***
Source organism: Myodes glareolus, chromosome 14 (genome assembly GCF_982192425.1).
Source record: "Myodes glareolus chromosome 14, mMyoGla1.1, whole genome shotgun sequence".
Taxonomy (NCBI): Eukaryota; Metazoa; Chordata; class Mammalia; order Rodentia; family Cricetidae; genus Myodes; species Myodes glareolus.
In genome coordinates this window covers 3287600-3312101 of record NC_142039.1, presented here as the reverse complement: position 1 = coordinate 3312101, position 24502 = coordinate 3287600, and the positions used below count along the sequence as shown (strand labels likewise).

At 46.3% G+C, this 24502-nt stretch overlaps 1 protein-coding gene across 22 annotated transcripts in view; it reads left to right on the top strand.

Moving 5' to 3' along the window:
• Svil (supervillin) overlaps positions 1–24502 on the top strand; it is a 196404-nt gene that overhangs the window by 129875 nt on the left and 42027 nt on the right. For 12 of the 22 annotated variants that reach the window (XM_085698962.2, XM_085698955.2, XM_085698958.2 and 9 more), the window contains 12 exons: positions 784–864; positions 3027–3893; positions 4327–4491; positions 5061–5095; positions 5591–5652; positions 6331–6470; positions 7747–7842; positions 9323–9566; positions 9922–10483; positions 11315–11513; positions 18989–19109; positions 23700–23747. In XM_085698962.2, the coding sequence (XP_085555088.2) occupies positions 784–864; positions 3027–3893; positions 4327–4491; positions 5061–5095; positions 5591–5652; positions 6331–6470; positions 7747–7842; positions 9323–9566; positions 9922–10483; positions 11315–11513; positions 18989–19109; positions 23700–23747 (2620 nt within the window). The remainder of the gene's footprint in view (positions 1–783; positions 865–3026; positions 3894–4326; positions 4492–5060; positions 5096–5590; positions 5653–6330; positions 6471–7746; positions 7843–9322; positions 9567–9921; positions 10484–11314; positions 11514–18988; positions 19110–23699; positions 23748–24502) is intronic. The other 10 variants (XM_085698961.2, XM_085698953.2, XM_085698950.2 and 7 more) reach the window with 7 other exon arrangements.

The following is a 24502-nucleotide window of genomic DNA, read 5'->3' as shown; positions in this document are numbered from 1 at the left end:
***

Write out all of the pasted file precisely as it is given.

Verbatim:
Source organism: Myodes glareolus, chromosome 14 (genome assembly GCF_982192425.1).
Source record: "Myodes glareolus chromosome 14, mMyoGla1.1, whole genome shotgun sequence".
Taxonomy (NCBI): Eukaryota; Metazoa; Chordata; class Mammalia; order Rodentia; family Cricetidae; genus Myodes; species Myodes glareolus.
In genome coordinates this window covers 3287600-3312101 of record NC_142039.1, presented here as the reverse complement: position 1 = coordinate 3312101, position 24502 = coordinate 3287600, and the positions used below count along the sequence as shown (strand labels likewise).

At 46.3% G+C, this 24502-nt stretch overlaps 1 protein-coding gene across 22 annotated transcripts in view; it reads left to right on the top strand.

Moving 5' to 3' along the window:
• Svil (supervillin) overlaps positions 1–24502 on the top strand; it is a 196404-nt gene that overhangs the window by 129875 nt on the left and 42027 nt on the right. For 12 of the 22 annotated variants that reach the window (XM_085698962.2, XM_085698955.2, XM_085698958.2 and 9 more), the window contains 12 exons: positions 784–864; positions 3027–3893; positions 4327–4491; positions 5061–5095; positions 5591–5652; positions 6331–6470; positions 7747–7842; positions 9323–9566; positions 9922–10483; positions 11315–11513; positions 18989–19109; positions 23700–23747. In XM_085698962.2, the coding sequence (XP_085555088.2) occupies positions 784–864; positions 3027–3893; positions 4327–4491; positions 5061–5095; positions 5591–5652; positions 6331–6470; positions 7747–7842; positions 9323–9566; positions 9922–10483; positions 11315–11513; positions 18989–19109; positions 23700–23747 (2620 nt within the window). The remainder of the gene's footprint in view (positions 1–783; positions 865–3026; positions 3894–4326; positions 4492–5060; positions 5096–5590; positions 5653–6330; positions 6471–7746; positions 7843–9322; positions 9567–9921; positions 10484–11314; positions 11514–18988; positions 19110–23699; positions 23748–24502) is intronic. The other 10 variants (XM_085698961.2, XM_085698953.2, XM_085698950.2 and 7 more) reach the window with 7 other exon arrangements.

The following is a 24502-nucleotide window of genomic DNA, read 5'->3' as shown; positions in this document are numbered from 1 at the left end: